Wednesday, October 1, 2014

Fantastic Falcon

The Eleonora's Falcons of Skiathos inhabit a wild and remote place in the north of the island. It takes a little effort to reach the location, a very long hot, humid and tiring trek over uneven countryside, a fair old journey from Skiathos town. Or the route is comparatively short but a rough and ready ride over unmade roads and bumpy tracks to reach the beginning of the Kastro experience. The Suzuki Jimny would get us there no problem. 

Eleonora’s Falcon


I’ve dotted the text below with some pictures of Eleonora’s Falcons from 15th September 2014, pictures taken from a long distance due to the sheer unapproachability of the location, the birds’ reluctance to come close and far from the best light. The remoteness and inaccessibility is surely a good thing as the falcon is so rare that were it to breed in easily reached places, it would be finished off by man’s interference. 

Eleonora’s Falcon

Eleanora’s Falcon

By mid-September and close to the peak of their breeding season there were many falcons about, probably twenty or more, comprising adults and at least three broods of newly fledged young, all of them hurtling above the water or dashing over cliffs at breakneck speed; so much action that is hard to convey the thrill of both watching and hearing so many birds. At times an individual would break off from their flight of fancy to chase a passing Swallow for a moment or two, so strange to say I didn’t witness a successful pursuit. I rather thought that the falcons appeared so finely tuned with their environment that they could perhaps pick out slow, tired or weak prey and catch them at will without using energy by chasing healthy birds. 

Eleonora’s Falcon

The Kastro (fortification or castle) is believed to have been built in the mid 14th century with the aim of providing a sanctuary for the inhabitants of Skiathos from pirate attacks. Three of the four Kastro protective walls overlook the sea, with steep exposed cliff faces underpinning them. A single entrance via what was originally a wooden drawbridge leads to the nearby cliff top. 

Moving the town inside the Kastro proved fairly successful, and for many years after, it was not only the capital of Skiathos, but the only inhabited town on the island. During its occupancy in the 14th century the Kastro is believed to have contained upwards of 300 houses, and at least 20 churches. The Turkish occupation of the island from 1538 saw the building of a mosque within the Kastro fortifications. The Mosque is believed to have been erected on the site of an existing church, and for some reason it was built without a minuet. Much of the building remains today. In the early 19th century, the residents deserted the Kastro moving on-mass back to the harbour town that is the Skiathos Town of today. With the exception of two churches and some smaller buildings much of the Kastro was demolished or fell into ruin and what ruins remain are very overgrown as can be seen in my pictures below.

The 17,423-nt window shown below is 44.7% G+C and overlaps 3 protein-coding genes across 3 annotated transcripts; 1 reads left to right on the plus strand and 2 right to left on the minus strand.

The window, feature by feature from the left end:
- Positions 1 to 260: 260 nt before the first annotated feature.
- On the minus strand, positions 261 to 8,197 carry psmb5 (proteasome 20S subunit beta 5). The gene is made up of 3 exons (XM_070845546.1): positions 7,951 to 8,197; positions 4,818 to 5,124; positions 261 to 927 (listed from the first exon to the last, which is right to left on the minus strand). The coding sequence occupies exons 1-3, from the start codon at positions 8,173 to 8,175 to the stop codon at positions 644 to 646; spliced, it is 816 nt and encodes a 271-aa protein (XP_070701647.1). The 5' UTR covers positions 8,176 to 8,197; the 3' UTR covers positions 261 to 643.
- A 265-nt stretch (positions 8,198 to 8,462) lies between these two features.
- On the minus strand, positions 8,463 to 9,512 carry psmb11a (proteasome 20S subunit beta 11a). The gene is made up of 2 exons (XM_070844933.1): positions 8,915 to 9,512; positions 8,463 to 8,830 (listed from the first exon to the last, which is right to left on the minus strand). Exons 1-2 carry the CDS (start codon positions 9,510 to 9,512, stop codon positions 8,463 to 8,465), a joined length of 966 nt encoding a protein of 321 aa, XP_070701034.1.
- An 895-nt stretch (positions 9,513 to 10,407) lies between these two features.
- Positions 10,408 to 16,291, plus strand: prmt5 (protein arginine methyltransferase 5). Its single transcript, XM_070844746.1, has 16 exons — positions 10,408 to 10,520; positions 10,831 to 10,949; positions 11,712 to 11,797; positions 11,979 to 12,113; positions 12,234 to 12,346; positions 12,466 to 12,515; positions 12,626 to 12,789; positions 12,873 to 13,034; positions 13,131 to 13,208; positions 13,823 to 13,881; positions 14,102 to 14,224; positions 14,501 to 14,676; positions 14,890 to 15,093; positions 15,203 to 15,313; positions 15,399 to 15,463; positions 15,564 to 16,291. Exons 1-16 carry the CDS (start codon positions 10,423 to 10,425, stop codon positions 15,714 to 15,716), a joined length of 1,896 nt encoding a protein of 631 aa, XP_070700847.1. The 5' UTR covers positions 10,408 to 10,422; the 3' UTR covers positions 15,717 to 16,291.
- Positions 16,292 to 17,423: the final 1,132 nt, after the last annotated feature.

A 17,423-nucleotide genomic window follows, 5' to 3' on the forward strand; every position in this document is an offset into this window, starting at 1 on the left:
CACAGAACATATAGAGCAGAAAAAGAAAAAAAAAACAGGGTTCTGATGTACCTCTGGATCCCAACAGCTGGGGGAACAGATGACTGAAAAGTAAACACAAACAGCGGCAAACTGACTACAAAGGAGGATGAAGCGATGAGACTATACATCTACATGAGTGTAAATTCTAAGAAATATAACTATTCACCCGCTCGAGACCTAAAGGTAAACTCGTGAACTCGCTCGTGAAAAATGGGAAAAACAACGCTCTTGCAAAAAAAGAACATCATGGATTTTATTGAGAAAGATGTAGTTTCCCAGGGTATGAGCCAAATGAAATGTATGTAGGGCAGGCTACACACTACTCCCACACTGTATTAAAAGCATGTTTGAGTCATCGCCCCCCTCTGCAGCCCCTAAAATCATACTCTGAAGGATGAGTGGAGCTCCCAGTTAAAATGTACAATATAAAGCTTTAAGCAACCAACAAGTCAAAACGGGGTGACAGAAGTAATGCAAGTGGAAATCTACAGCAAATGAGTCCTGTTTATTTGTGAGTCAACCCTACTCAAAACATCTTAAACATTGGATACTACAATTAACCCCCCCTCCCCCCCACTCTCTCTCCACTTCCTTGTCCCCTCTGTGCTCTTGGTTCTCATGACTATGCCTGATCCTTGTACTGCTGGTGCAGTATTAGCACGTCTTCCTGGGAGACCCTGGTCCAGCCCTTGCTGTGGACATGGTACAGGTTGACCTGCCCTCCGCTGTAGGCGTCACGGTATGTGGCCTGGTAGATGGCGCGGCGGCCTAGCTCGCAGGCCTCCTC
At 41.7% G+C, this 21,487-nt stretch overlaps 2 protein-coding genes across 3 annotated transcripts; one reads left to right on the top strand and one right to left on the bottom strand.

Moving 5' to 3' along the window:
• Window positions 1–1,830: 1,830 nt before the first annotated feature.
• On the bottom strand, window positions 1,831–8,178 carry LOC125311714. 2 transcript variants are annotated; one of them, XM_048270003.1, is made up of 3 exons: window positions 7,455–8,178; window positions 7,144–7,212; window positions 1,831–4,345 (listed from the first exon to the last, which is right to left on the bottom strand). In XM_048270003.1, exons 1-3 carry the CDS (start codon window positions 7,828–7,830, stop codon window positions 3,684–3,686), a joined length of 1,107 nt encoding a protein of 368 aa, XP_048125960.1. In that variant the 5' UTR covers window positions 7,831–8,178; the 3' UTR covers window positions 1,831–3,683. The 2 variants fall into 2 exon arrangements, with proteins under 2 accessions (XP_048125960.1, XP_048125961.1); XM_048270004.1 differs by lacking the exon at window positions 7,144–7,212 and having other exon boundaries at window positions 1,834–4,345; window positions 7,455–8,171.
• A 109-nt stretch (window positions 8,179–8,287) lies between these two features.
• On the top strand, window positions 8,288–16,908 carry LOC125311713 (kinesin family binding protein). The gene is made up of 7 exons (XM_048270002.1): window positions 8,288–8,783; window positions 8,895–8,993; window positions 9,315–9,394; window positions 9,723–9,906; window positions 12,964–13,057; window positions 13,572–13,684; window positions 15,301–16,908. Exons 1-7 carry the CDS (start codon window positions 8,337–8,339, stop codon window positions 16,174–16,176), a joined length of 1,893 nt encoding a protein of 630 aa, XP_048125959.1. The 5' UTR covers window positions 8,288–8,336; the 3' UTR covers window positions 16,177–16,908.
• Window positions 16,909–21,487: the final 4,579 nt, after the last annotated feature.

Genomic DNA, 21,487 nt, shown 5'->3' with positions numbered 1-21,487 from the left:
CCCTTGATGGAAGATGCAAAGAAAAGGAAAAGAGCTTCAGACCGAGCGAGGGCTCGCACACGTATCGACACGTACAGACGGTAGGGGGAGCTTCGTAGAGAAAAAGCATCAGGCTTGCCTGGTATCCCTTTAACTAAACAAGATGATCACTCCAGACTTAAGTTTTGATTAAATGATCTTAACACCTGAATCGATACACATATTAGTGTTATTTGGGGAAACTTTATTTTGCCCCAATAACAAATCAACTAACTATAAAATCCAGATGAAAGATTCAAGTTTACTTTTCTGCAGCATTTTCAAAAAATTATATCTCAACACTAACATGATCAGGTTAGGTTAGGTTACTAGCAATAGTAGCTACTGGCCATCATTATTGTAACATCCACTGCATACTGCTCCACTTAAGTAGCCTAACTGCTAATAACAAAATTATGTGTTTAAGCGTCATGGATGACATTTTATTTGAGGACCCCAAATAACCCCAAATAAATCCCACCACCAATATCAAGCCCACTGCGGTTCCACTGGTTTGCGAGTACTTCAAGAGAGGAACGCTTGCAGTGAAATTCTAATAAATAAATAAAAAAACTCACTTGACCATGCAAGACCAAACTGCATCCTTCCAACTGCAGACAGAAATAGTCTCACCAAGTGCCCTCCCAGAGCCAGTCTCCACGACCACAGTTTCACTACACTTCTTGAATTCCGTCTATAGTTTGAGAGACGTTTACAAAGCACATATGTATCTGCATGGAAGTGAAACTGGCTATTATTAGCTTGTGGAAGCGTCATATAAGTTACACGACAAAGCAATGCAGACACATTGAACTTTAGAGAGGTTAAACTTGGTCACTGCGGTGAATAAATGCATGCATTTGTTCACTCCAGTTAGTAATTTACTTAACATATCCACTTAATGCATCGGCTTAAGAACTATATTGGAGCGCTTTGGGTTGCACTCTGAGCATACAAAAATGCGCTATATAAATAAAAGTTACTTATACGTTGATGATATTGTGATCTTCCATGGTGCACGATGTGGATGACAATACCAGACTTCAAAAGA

The foreground of the picture begins a trek to the distant flag and the falcons beyond, the second and third pictures taken at the flag and looking back to the start point. There's a taverna, another trek up and down the rocks as an alternative to watching the Eleanora's. 

Kastro - Skiathos

Kastro - Skiathos

Kastro - Skiathos

 Eleonora’s Falcon

Taverna - Kastro - Skiathos

Much of the following information is borrowed from the The Hellenic Ornithological Society at

Greece is considered the most significant country for the conservation and survival of Eleonora's Falcon, since during the breeding season it hosts more than 85% of the global population. 

In Greece, the Eleonora's Falcon arrives from April with older individuals mating and occupying nesting places, thereby developing loose colonies as early as May. Owing to the low food availability in the nesting areas the falcons hunt at large distances from the nest and only few of the birds return to the colony at night. Indeed, the area in which the falcons of one colony are active during this specific period is considered to possibly exceed 1000 km2. Thus, and since the islands where the reproductive colonies are located cannot support all the birds with food, Eleonora's Falcons can be spotted during the reproductive season on the mainland of Greece as well, even in high mountains far removed from the coasts.